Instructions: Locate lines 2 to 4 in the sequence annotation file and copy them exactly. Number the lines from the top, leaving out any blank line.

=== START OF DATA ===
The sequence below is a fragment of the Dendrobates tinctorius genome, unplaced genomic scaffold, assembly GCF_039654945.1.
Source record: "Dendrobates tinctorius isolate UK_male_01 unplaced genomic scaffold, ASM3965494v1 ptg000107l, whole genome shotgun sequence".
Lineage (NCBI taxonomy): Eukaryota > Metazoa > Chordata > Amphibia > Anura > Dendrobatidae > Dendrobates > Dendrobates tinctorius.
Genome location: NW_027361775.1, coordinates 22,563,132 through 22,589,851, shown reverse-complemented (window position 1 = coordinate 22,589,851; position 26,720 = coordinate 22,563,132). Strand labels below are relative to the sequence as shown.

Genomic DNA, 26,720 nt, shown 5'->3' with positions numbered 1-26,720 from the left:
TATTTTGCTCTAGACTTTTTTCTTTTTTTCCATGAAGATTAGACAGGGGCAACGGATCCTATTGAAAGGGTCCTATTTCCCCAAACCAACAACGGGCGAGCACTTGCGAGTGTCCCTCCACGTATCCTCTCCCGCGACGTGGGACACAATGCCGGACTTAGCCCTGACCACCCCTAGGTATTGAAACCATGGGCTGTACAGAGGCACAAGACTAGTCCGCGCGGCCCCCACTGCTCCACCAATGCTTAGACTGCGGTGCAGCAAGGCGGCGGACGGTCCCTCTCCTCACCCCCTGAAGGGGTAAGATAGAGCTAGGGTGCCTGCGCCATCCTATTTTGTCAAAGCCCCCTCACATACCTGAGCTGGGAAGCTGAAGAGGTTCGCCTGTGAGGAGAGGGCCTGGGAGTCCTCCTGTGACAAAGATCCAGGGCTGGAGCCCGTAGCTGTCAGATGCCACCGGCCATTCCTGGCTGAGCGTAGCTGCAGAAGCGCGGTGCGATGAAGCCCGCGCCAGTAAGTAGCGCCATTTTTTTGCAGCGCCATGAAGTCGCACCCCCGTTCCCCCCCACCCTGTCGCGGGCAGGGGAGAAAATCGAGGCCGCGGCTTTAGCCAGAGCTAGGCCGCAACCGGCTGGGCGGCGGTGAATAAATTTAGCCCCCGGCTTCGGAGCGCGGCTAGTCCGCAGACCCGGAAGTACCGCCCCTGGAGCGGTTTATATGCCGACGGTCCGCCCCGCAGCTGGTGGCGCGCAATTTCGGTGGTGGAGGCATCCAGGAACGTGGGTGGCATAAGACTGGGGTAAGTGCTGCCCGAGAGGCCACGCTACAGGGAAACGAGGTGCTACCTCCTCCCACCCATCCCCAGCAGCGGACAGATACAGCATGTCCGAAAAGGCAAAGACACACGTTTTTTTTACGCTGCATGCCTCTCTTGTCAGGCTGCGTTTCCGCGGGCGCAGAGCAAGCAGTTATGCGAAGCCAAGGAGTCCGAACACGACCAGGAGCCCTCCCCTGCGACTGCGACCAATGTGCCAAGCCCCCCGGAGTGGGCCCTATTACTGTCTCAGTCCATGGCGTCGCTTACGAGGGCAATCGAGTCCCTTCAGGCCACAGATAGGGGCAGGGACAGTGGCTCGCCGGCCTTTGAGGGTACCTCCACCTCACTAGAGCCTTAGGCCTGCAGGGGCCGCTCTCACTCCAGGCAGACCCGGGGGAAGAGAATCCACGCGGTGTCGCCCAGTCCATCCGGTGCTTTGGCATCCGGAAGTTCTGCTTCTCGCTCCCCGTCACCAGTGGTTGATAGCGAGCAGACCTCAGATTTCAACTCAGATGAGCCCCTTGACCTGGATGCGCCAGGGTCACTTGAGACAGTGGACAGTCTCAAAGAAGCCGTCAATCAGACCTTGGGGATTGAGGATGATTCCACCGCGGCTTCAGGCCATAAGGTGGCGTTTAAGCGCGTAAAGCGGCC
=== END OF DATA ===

Source record: "Dendrobates tinctorius isolate UK_male_01 unplaced genomic scaffold, ASM3965494v1 ptg000107l, whole genome shotgun sequence".
Lineage (NCBI taxonomy): Eukaryota > Metazoa > Chordata > Amphibia > Anura > Dendrobatidae > Dendrobates > Dendrobates tinctorius.
Genome location: NW_027361775.1, coordinates 22,563,132 through 22,589,851, shown reverse-complemented (window position 1 = coordinate 22,589,851; position 26,720 = coordinate 22,563,132). Strand labels below are relative to the sequence as shown.